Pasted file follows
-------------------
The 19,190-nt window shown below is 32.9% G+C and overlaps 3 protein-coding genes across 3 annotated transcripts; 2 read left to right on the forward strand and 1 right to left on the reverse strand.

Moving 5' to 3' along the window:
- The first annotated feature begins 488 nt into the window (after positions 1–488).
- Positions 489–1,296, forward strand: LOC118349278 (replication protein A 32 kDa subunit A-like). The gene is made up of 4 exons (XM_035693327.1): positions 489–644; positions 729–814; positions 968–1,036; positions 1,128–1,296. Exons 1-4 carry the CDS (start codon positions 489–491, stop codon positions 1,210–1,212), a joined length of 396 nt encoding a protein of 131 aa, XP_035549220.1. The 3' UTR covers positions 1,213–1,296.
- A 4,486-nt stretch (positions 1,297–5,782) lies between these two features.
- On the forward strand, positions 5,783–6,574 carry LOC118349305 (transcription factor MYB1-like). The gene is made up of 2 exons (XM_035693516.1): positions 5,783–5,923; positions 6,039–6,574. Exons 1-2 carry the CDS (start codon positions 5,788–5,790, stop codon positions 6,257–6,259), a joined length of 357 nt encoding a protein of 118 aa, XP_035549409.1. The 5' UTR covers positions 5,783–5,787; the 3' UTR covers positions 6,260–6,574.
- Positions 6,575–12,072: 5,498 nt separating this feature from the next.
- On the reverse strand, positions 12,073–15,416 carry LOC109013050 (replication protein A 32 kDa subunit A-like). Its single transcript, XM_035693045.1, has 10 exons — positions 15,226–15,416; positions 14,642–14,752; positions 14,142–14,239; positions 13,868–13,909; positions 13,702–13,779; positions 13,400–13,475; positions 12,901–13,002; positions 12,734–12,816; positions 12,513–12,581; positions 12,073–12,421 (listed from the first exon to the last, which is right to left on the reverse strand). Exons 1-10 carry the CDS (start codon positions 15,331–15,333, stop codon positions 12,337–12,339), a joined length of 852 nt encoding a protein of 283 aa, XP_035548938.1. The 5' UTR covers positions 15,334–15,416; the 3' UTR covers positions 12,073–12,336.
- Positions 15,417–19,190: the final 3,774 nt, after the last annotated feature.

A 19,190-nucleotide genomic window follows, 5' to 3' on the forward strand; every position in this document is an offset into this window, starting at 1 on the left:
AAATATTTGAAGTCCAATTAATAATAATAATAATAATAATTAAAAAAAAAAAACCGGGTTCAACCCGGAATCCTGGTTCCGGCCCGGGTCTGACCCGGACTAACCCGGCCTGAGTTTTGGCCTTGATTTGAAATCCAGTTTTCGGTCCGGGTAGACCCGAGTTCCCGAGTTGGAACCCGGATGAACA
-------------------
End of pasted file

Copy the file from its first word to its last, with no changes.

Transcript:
The 19,190-nt window shown below is 32.9% G+C and overlaps 3 protein-coding genes across 3 annotated transcripts; 2 read left to right on the forward strand and 1 right to left on the reverse strand.

Moving 5' to 3' along the window:
- The first annotated feature begins 488 nt into the window (after positions 1–488).
- Positions 489–1,296, forward strand: LOC118349278 (replication protein A 32 kDa subunit A-like). The gene is made up of 4 exons (XM_035693327.1): positions 489–644; positions 729–814; positions 968–1,036; positions 1,128–1,296. Exons 1-4 carry the CDS (start codon positions 489–491, stop codon positions 1,210–1,212), a joined length of 396 nt encoding a protein of 131 aa, XP_035549220.1. The 3' UTR covers positions 1,213–1,296.
- A 4,486-nt stretch (positions 1,297–5,782) lies between these two features.
- On the forward strand, positions 5,783–6,574 carry LOC118349305 (transcription factor MYB1-like). The gene is made up of 2 exons (XM_035693516.1): positions 5,783–5,923; positions 6,039–6,574. Exons 1-2 carry the CDS (start codon positions 5,788–5,790, stop codon positions 6,257–6,259), a joined length of 357 nt encoding a protein of 118 aa, XP_035549409.1. The 5' UTR covers positions 5,783–5,787; the 3' UTR covers positions 6,260–6,574.
- Positions 6,575–12,072: 5,498 nt separating this feature from the next.
- On the reverse strand, positions 12,073–15,416 carry LOC109013050 (replication protein A 32 kDa subunit A-like). Its single transcript, XM_035693045.1, has 10 exons — positions 15,226–15,416; positions 14,642–14,752; positions 14,142–14,239; positions 13,868–13,909; positions 13,702–13,779; positions 13,400–13,475; positions 12,901–13,002; positions 12,734–12,816; positions 12,513–12,581; positions 12,073–12,421 (listed from the first exon to the last, which is right to left on the reverse strand). Exons 1-10 carry the CDS (start codon positions 15,331–15,333, stop codon positions 12,337–12,339), a joined length of 852 nt encoding a protein of 283 aa, XP_035548938.1. The 5' UTR covers positions 15,334–15,416; the 3' UTR covers positions 12,073–12,336.
- Positions 15,417–19,190: the final 3,774 nt, after the last annotated feature.

A 19,190-nucleotide genomic window follows, 5' to 3' on the forward strand; every position in this document is an offset into this window, starting at 1 on the left:
AAATATTTGAAGTCCAATTAATAATAATAATAATAATAATTAAAAAAAAAAAACCGGGTTCAACCCGGAATCCTGGTTCCGGCCCGGGTCTGACCCGGACTAACCCGGCCTGAGTTTTGGCCTTGATTTGAAATCCAGTTTTCGGTCCGGGTAGACCCGAGTTCCCGAGTTGGAACCCGGATGAACA